With the recent increase in outbreaks of neurological form of equine herpesvirus-1 reported at several racing tracks, private boarding facilities and veterinary hospitals throughout North America, our laboratory has been committed to the timely and emerging needs of the equine industry. We have investigated several aspects of the pathophysiology, epidemiology and diagnosis of this disease. Using state-of-the-art technology, we have characterized the cytokine profile in brain tissue samples from affected animals and determined that equine herpesvirus-1 positive neural tissues expressed mainly pro-inflammatory cytokines. The investigation of the epidemiology of this disorder was performed at different venues, including breeding farms, race tracks and veterinary hospitals. The information gained from these studies has allowed us to determine risk factors of transmission and to scientifically establish sound biosecurity guidelines. Further, equine herpesvirus-1 has been at the center of several controversial decisions mainly due to the lack of diagnostic tools. Our laboratory has not only investigated novel and more reliable ways to determine with accuracy the stage of the disease but has also worked at better defining the state of the virus. We have instituted novel guidelines for reporting quantitative molecular results, which have made tremendous improvements in the interpretation of PCR results, enabling veterinarians to determine the infectious nature of index cases, disease stage or response to antiviral therapy. The novelty of our approach lies in reporting results quantitatively, in determining the replicative potential of the virus and in targeting multiple genes in order to determine the virulence of the viral strain involved with an outbreak. Reporting reliable and useful molecular diagnostic results has become crucial since practicing veterinarians and regulatory officials who submit samples and receive positive PCR test results are typically unaware of the complexities involved in test interpretation and could decide to quarantine equine facilities or cancel competitions based on misinterpreted test results.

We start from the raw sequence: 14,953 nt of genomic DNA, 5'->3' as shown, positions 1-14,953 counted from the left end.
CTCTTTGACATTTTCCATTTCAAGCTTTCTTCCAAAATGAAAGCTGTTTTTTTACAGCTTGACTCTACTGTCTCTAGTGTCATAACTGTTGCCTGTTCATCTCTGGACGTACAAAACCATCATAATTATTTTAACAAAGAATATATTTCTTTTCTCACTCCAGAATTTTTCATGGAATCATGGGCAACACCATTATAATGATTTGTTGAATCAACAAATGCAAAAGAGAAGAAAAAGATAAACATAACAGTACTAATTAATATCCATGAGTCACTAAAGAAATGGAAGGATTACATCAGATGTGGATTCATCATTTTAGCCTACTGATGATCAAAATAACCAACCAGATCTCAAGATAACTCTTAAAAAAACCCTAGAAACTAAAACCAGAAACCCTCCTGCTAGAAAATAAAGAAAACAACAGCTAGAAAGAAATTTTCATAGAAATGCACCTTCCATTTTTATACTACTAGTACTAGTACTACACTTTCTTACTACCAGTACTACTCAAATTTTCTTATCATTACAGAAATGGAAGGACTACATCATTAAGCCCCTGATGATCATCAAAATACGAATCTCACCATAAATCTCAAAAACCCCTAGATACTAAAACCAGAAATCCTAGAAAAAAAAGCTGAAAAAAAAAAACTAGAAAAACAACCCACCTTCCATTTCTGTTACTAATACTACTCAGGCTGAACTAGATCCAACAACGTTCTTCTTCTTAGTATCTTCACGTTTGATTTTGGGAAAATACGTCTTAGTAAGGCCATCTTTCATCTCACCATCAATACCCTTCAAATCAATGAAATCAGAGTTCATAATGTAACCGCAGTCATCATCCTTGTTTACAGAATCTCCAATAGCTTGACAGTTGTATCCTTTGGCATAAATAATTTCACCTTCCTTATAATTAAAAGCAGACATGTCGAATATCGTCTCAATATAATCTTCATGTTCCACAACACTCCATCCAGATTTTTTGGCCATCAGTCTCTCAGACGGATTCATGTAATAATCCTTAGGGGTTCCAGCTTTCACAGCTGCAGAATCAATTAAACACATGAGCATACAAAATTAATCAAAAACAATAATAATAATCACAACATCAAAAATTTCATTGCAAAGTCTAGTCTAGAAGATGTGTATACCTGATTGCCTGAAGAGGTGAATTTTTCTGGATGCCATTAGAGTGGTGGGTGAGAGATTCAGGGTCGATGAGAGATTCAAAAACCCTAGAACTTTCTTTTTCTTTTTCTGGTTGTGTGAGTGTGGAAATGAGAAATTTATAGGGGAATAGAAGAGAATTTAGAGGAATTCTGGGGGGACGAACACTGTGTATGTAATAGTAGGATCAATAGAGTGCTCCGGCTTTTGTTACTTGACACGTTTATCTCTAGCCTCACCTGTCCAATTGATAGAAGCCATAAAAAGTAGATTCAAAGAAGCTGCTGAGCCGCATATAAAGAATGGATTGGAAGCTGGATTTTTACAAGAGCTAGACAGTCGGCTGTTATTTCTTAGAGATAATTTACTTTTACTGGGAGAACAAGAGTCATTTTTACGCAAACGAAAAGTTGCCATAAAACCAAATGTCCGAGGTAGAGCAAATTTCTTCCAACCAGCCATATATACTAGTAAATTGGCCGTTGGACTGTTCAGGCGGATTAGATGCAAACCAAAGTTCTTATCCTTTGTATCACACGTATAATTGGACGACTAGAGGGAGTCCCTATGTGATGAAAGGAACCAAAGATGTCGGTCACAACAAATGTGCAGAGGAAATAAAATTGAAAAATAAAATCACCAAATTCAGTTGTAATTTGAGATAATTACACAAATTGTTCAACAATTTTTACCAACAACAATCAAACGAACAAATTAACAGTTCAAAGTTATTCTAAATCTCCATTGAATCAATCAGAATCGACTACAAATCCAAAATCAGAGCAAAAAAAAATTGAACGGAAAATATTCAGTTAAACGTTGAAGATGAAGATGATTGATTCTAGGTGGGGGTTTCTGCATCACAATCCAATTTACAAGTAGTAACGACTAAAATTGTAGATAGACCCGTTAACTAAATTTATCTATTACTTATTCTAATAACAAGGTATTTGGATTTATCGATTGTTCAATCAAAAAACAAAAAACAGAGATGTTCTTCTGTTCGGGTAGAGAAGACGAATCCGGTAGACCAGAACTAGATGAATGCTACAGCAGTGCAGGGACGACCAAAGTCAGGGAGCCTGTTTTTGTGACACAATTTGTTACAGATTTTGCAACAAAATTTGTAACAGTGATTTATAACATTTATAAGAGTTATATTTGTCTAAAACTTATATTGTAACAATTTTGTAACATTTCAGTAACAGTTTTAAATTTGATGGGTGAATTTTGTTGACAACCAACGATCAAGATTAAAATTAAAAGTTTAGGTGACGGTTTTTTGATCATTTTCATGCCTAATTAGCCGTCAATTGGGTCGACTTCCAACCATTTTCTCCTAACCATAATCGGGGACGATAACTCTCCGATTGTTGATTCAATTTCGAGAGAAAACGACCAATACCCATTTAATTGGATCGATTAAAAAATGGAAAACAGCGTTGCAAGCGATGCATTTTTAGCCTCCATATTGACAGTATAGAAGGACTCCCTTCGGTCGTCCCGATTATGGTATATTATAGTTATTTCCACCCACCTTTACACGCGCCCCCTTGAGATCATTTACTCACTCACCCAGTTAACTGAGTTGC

We are currently investigating the risk factors associated with recrudescence of latent infection, characterizing the viral stage, state and strain of equine herpesvirus-1 in the trigeminal ganglion of horses undergoing routine necropsy, and determining the efficiency of equine herpesvirus-1 transmission between horses undergoing corticosteroid-induced reactivation of latent infection and naïve horses. Further, in collaboration with Merck Animal Health, we have established a national surveillance program for respiratory pathogens, which will allow us to gather valuable epidemiological information during outbreaks.
Review articles (PDFs)
PUSTERLA, N., W.D. WILSON, J.E. MADIGAN and G.L. FERRARO (2009). Equine herpesvirus-1 myeloencephalopathy. A review of recent developments. Vet. J. 180, 279-289.
LUNN, D.P., N. DAVIS-POYNTER, M.J. FLAMINIO, D.W. HOROHOV, K. OSTERRIEDER, N. PUSTERLA and H.G. TOWNSEND (2009). Equine herpesvirus-1 consensus statement. J. Vet. Intern. Med. 23, 450-461.